Gobal patterns of plant and animal diversity have been known for more than two centuries, but we still have a very incomplete picture of the diversity and distribution of soil organisms. Hence, we know little about what drives
these patterns. This is especially true for protists – the eukaryotes excluding plants, animals and fungi. Recent
methodological development of high throughput sequencing of DNA extracted from environmental samples have
revolutionised our perception of microbial diversity in aquatic and terrestrial habitats. Protists are mostly
unicellular and play major roles are primary producers, microbial grazers, parasites and symbionts. They are the
most diverse group of Eukaryotes and are possibly more diverse than Bacteria. Reference databases of sequenced organisms shows that soil protists contain a high proportion of unknown organisms and thus the identity and likely function of only a small part of their huge diversity is known. Similarly, at the finer taxonomic level within known groups such as testate (shelled) amoebae - a key group in the study of terrestrial microbial biogeography - detailed taxonomical and biogeographical studies are revealing high cryptic diversity, limited geographical distribution and niche differentiations, as is commonly observed for macro-organisms. But such data are very rare.
The overarching goal of this proposal is to test how far basic biogeographical rules developed for large
organisms like animals and plants apply to microbial eukaryotes. We use as a model group soil micro-eukaryotes
with special focus on protists and especially testate amoebae. The key questions we address are: Do the taxonomic richness, the overall proportion of endemics (endemicity), the number of endemics (endemic richness), the phylogenetic diversity and the age of endemic species (as inferred from phylogenetic distance) vary in relation to land surface (small islands – large islands - continents), age of the island, distance to the nearest continent,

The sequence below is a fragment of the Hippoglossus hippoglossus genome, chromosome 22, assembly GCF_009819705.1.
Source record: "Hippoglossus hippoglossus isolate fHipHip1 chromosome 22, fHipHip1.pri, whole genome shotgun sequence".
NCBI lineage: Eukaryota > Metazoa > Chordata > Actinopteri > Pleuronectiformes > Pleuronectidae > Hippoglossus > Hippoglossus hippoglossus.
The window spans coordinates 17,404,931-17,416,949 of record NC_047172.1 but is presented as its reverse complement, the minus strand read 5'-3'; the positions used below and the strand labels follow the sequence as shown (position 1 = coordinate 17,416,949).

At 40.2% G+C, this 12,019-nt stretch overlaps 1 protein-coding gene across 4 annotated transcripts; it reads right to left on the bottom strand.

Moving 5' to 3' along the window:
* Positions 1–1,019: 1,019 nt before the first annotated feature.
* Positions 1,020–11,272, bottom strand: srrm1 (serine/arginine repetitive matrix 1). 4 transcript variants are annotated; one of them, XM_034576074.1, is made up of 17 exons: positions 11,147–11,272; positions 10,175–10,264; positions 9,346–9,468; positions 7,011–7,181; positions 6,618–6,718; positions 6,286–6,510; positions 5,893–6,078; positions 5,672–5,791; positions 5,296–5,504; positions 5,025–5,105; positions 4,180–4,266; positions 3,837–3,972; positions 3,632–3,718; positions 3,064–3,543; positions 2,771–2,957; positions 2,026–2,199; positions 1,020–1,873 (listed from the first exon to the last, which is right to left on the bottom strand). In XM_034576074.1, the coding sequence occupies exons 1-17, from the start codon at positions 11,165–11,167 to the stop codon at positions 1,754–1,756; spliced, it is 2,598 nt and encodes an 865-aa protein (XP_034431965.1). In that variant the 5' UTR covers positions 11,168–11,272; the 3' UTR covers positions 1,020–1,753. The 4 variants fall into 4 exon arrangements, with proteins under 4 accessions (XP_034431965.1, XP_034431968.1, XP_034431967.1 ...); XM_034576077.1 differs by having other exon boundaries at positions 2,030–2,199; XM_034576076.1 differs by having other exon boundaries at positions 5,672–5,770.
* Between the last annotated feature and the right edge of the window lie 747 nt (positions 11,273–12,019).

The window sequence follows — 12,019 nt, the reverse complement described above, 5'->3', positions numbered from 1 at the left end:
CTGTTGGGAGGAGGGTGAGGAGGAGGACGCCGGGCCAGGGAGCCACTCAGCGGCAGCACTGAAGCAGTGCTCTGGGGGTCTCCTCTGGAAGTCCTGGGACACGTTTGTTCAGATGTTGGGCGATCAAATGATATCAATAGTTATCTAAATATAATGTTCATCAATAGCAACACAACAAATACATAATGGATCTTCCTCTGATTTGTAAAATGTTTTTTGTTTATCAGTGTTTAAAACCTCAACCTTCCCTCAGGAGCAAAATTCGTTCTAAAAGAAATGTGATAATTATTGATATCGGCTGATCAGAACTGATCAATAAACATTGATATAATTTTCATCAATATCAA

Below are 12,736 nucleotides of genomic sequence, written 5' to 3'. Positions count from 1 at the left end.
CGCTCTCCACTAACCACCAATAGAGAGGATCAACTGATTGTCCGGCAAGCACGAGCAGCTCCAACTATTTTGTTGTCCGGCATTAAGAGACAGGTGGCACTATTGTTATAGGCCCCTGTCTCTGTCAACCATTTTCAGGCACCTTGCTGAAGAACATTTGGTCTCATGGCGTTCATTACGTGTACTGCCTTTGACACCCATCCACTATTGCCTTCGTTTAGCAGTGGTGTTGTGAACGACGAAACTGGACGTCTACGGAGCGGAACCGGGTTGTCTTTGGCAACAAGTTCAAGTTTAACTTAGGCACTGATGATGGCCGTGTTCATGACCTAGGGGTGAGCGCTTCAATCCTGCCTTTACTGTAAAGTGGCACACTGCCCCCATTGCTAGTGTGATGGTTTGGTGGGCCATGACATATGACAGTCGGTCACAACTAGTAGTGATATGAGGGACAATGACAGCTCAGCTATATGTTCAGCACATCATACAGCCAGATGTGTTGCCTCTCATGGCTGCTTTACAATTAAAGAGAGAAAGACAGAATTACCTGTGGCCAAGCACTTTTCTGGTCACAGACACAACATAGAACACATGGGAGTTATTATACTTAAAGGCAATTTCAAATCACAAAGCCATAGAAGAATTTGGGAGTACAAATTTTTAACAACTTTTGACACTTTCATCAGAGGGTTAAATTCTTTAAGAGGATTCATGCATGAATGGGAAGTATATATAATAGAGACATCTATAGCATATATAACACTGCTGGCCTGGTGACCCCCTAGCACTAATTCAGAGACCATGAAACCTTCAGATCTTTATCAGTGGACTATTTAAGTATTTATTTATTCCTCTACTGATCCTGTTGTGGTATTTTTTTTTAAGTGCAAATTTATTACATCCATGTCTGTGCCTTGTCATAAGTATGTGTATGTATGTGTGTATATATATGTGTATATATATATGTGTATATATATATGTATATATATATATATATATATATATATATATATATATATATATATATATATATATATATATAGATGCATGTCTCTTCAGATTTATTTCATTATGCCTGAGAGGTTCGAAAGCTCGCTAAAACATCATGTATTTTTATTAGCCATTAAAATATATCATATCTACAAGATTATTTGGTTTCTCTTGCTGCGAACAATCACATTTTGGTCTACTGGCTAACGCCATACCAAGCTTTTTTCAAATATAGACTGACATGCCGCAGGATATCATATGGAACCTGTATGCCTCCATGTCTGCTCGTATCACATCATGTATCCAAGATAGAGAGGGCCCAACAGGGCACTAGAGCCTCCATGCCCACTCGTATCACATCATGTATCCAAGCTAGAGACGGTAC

elevation, land-use (e.g. pasture or tree plantation vs. native forests or grasslands), and organism size within given taxonomic groups (i.e. size-decay pattern)?
To answer these questions, we will collect soil samples in both hemispheres in: four islands / archipelagos with
increasing distance to continents (Canary < Réunion < Azores < Hawaii), two archipelagos of large
islands/subcontinent with contrasted distance to the nearest continent (Japan<New Zealand), and two distant
continents of different palaeogeographic origin (Laurasia: Western Europe, Gondwana: Chile), using mainly
existing permanent plot networks along elevation gradients so as to maximise added value to this and the local
research. To this end we have brought together a strong network of international collaborators.
We will study the diversity of 1) all soil micro-eukaryotes at coarse taxonomic level by Illumina HTS (V4 SSUrRNA
gene), 2) with detailed analysis of selected taxa of phylogenetic interest by Sanger sequencing, 3) specific groups of protists : Hyalospheniidae & Euglyphida testate amoebae by PacBio HTS (SSU-LSU rRNA gene) and Amobozoa by Illumina HTS sequencing (NAD9/NAD7 gene) to obtain species-level data, and 4) Euglyphida & Hyalospheniidae testate amoebae by microscopy and DNA barcoding (PacBio SSU-LSU rRNA, Sanger sequencing of COI).
The data and samples generated in this ambitious but realistic project will be useful well beyond our specific
research goals by contributing to basic biological knowledge (all data being made fully accessible to the scientific
community) about the diversity, taxonomy, phylogeny and distribution of soil protists, adding value to on-going
programs, training young taxonomists, reaching out to the general public through media, to students through
undergraduate and graduate level teaching and PhD program workshops, and to scientists though international
conferences, one of which we plan to organise.
Funded by Swiss National Foundation, Switzerland